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Cutlery case

Cutlery case

Culture: Flanders or Netherlands
Date: 1660
Medium: Boxwood
Dimensions:
7 7/8 x 1 3/16 x 1 9/16 inches (20 x 3 x 4 cm)
Classification: Sculpture
Credit Line: The Brummer Collection
Label Text:Before the ownership of utensils was wide-spread in western Europe, guests to meals outside the home often brought their own table setting, including a knife and fork. Cutlery cases such as these would have been used to carry them. Depending upon the wealth and status of its owner, the cutlery case could be made of modest leather, wood, or precious metal. Middle-class consumers purchased decorated boxwood cutlery cases, which would be transported attached to their belt or girdle.

As a purely utilitarian object, this sheath also demonstrates how inseparable religious and secular worlds had become. Intricately carved Christian imagery fills both sides of the case. The case depicts minutely detailed scenes from the Old and New Testaments, with the names of each principal figure written below them. The narrow sides contain a contemporary saying warning its owner to avoid sin and honor God as death and judgement will soon come.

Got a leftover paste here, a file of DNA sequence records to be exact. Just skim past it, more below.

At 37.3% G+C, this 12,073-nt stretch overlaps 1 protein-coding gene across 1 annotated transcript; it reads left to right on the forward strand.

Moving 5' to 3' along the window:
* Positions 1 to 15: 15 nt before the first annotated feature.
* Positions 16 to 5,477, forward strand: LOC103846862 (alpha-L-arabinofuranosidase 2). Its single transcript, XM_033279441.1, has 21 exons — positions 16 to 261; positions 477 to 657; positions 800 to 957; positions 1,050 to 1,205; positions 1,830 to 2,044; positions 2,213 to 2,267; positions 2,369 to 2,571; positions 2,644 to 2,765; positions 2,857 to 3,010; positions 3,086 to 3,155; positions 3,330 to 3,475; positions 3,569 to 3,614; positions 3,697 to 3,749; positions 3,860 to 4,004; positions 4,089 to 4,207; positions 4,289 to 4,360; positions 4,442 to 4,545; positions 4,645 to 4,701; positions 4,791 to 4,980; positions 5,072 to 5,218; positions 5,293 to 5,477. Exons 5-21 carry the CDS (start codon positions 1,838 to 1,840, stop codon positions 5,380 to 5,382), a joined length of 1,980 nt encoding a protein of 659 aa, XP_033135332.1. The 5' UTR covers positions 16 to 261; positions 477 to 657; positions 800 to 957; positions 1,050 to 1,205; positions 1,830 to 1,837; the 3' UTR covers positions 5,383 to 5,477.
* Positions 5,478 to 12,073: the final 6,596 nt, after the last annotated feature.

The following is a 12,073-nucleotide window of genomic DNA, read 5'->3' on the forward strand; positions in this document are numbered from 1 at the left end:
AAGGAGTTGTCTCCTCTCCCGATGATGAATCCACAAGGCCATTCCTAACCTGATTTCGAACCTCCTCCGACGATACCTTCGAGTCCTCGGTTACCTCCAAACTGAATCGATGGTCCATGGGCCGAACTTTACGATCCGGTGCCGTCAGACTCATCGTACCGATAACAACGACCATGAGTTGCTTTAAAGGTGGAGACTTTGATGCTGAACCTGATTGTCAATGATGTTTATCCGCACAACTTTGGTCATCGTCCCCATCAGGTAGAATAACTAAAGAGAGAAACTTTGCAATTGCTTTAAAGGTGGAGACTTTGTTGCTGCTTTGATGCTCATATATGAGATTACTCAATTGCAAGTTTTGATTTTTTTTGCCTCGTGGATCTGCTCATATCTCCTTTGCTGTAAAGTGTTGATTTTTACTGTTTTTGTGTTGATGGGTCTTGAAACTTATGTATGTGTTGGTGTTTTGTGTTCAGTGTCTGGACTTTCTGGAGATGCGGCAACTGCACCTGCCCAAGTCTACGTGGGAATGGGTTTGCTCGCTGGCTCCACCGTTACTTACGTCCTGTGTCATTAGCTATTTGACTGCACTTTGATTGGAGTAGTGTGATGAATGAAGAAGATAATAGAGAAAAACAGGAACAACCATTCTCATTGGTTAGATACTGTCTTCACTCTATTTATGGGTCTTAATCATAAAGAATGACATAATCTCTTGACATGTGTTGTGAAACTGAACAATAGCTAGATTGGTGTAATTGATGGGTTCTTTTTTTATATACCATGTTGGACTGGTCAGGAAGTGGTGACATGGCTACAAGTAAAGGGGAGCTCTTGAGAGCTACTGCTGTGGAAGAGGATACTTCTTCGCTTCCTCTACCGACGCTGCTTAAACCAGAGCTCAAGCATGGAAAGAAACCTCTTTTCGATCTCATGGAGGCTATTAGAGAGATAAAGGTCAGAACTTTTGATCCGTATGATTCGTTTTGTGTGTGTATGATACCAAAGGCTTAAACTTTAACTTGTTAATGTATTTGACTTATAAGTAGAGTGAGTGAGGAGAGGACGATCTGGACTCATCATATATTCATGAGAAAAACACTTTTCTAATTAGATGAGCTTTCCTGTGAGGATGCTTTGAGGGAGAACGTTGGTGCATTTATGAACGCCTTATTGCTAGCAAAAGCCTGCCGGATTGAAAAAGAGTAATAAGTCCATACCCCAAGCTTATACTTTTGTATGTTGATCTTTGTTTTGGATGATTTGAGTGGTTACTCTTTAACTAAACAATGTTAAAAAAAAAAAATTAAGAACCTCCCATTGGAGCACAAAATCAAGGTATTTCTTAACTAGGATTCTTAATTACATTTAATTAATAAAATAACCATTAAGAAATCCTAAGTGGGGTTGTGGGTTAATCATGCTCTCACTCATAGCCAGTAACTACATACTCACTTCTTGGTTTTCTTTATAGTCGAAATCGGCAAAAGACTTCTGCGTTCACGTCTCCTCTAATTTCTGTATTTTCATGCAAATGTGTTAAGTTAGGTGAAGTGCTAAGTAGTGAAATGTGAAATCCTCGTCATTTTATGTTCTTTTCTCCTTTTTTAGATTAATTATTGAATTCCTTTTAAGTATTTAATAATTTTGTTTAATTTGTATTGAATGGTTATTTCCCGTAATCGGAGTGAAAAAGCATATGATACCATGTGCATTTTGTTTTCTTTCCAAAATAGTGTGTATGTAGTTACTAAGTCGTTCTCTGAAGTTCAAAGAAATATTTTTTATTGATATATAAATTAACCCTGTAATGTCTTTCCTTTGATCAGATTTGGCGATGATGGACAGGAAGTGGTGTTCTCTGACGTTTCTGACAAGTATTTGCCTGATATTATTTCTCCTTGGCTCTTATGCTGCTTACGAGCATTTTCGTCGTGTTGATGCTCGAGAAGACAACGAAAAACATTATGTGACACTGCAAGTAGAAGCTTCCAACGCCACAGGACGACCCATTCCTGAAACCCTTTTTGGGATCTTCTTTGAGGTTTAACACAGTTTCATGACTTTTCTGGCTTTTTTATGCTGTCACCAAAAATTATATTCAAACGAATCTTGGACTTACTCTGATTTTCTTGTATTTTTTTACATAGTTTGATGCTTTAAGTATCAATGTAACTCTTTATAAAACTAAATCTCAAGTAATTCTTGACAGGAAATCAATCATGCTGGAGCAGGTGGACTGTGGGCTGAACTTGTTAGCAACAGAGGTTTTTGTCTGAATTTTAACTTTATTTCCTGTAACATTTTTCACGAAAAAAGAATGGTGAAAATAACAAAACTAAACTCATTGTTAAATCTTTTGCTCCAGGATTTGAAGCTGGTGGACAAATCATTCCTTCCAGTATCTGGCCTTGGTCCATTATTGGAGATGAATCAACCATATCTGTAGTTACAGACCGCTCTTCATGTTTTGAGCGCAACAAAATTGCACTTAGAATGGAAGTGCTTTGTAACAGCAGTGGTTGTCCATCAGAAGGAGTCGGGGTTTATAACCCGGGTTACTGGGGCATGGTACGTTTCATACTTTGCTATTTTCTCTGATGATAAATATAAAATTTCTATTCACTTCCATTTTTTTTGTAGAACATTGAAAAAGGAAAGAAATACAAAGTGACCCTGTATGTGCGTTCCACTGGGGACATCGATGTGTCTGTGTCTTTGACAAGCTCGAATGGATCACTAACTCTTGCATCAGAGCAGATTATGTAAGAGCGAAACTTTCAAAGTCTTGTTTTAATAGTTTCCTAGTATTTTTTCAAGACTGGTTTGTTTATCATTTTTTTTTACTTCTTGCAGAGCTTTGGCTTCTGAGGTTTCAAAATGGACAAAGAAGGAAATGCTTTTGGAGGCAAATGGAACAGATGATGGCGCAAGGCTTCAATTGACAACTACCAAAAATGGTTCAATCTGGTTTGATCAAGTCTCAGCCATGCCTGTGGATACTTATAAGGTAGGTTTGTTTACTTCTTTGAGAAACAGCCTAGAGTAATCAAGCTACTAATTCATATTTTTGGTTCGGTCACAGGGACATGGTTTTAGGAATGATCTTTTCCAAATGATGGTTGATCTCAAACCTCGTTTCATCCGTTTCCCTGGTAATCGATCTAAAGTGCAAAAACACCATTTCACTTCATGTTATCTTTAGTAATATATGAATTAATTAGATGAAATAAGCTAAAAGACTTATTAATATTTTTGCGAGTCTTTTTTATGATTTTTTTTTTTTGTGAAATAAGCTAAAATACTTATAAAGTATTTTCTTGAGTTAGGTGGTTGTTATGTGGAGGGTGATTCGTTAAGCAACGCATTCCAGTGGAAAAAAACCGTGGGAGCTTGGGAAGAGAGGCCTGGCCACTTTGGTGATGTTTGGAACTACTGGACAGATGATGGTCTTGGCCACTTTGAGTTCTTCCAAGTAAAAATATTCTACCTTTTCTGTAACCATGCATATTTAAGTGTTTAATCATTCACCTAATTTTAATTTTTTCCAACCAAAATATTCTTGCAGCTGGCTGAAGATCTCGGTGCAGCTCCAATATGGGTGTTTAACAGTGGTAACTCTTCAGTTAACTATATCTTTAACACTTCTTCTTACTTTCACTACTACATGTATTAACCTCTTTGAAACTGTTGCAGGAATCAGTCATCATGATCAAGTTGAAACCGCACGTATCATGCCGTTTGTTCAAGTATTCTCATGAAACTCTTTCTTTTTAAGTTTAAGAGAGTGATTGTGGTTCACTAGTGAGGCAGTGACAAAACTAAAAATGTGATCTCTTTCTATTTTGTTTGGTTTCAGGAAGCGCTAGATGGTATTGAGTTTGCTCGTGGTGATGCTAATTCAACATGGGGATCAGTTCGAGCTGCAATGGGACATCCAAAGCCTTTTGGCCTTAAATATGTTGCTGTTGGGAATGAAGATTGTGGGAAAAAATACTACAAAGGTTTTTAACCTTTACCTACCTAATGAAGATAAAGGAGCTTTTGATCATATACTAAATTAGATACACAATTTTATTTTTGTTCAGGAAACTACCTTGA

Provenance: Ernest [1890-1964] or Joseph [1883-1947] Brummer; by inheritance to Ernest's wife, Ella Brummer; purchased 1966 by Duke University Museum of Art, now Nasher Museum of Art at Duke University.
Object number: 1966.104.1